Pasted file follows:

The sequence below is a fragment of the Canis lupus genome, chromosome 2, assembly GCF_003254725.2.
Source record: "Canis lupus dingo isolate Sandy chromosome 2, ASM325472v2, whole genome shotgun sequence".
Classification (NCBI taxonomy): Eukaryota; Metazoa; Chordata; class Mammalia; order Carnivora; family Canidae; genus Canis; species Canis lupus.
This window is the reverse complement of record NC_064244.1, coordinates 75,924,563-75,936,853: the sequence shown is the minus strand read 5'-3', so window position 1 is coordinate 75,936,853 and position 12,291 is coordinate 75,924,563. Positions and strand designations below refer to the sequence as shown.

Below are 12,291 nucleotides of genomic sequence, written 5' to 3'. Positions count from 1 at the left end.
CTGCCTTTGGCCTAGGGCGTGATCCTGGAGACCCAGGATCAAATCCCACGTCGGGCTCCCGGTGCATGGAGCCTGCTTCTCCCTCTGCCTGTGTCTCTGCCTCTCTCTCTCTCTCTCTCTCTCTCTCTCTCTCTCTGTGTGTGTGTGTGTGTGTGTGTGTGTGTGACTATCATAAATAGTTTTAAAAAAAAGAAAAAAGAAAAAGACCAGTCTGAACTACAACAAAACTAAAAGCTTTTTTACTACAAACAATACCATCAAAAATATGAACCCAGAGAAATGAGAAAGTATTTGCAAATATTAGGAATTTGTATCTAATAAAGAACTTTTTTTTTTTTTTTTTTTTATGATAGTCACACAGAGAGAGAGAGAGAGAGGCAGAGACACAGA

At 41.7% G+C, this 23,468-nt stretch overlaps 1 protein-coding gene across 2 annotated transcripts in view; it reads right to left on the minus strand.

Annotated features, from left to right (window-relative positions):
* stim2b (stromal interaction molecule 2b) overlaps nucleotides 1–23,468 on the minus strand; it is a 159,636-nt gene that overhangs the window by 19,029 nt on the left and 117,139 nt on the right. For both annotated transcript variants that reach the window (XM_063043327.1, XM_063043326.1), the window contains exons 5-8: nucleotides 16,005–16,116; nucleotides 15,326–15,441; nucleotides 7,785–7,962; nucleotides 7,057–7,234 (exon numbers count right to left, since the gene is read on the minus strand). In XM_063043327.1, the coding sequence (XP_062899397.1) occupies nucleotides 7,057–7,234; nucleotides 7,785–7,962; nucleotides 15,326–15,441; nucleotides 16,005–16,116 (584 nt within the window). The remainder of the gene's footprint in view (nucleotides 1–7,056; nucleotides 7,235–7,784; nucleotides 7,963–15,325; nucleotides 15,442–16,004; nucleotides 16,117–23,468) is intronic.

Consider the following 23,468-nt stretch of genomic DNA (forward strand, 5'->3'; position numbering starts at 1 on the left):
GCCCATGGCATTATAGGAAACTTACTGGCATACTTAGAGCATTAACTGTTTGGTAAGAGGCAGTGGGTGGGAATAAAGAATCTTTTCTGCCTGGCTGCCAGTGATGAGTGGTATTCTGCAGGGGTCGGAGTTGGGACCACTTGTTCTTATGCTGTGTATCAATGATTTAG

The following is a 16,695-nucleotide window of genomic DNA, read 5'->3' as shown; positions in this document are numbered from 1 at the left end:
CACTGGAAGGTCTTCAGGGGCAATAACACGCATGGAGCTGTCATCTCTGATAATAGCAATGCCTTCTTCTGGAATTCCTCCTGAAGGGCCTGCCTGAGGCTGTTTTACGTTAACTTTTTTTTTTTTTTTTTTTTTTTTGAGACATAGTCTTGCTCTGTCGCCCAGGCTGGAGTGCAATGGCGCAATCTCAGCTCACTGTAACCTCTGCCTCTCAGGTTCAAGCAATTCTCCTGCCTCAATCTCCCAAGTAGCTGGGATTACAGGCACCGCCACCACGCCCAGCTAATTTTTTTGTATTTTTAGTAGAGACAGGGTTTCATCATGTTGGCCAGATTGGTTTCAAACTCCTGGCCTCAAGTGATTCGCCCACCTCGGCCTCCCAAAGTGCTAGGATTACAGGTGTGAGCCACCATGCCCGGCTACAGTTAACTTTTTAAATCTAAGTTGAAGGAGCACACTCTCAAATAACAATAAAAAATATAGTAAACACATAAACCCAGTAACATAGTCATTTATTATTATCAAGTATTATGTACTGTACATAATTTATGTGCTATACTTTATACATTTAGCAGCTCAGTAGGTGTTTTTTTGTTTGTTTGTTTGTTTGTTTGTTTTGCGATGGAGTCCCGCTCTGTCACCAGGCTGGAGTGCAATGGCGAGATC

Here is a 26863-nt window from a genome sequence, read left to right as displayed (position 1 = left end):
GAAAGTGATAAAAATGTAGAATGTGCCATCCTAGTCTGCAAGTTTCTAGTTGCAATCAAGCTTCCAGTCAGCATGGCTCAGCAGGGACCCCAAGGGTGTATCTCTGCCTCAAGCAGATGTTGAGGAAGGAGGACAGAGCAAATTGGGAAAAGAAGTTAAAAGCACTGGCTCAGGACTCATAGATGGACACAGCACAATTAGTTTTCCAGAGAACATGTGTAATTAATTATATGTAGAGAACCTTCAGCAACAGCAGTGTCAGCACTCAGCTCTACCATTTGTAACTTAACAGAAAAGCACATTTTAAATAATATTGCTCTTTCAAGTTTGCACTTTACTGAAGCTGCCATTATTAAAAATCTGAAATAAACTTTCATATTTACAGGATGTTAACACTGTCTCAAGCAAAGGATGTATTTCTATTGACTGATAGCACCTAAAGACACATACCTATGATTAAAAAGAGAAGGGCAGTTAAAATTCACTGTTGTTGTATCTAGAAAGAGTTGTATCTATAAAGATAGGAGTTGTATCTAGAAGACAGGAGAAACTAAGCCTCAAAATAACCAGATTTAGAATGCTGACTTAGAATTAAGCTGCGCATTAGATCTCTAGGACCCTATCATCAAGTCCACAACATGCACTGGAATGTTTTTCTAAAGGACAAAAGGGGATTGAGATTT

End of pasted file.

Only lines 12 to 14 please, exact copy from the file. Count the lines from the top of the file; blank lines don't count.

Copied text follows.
The following is a 16,695-nucleotide window of genomic DNA, read 5'->3' as shown; positions in this document are numbered from 1 at the left end:
CACTGGAAGGTCTTCAGGGGCAATAACACGCATGGAGCTGTCATCTCTGATAATAGCAATGCCTTCTTCTGGAATTCCTCCTGAAGGGCCTGCCTGAGGCTGTTTTACGTTAACTTTTTTTTTTTTTTTTTTTTTTTTGAGACATAGTCTTGCTCTGTCGCCCAGGCTGGAGTGCAATGGCGCAATCTCAGCTCACTGTAACCTCTGCCTCTCAGGTTCAAGCAATTCTCCTGCCTCAATCTCCCAAGTAGCTGGGATTACAGGCACCGCCACCACGCCCAGCTAATTTTTTTGTATTTTTAGTAGAGACAGGGTTTCATCATGTTGGCCAGATTGGTTTCAAACTCCTGGCCTCAAGTGATTCGCCCACCTCGGCCTCCCAAAGTGCTAGGATTACAGGTGTGAGCCACCATGCCCGGCTACAGTTAACTTTTTAAATCTAAGTTGAAGGAGCACACTCTCAAATAACAATAAAAAATATAGTAAACACATAAACCCAGTAACATAGTCATTTATTATTATCAAGTATTATGTACTGTACATAATTTATGTGCTATACTTTATACATTTAGCAGCTCAGTAGGTGTTTTTTTGTTTGTTTGTTTGTTTGTTTGTTTTGCGATGGAGTCCCGCTCTGTCACCAGGCTGGAGTGCAATGGCGAGATC

Here is a 26863-nt window from a genome sequence, read left to right as displayed (position 1 = left end):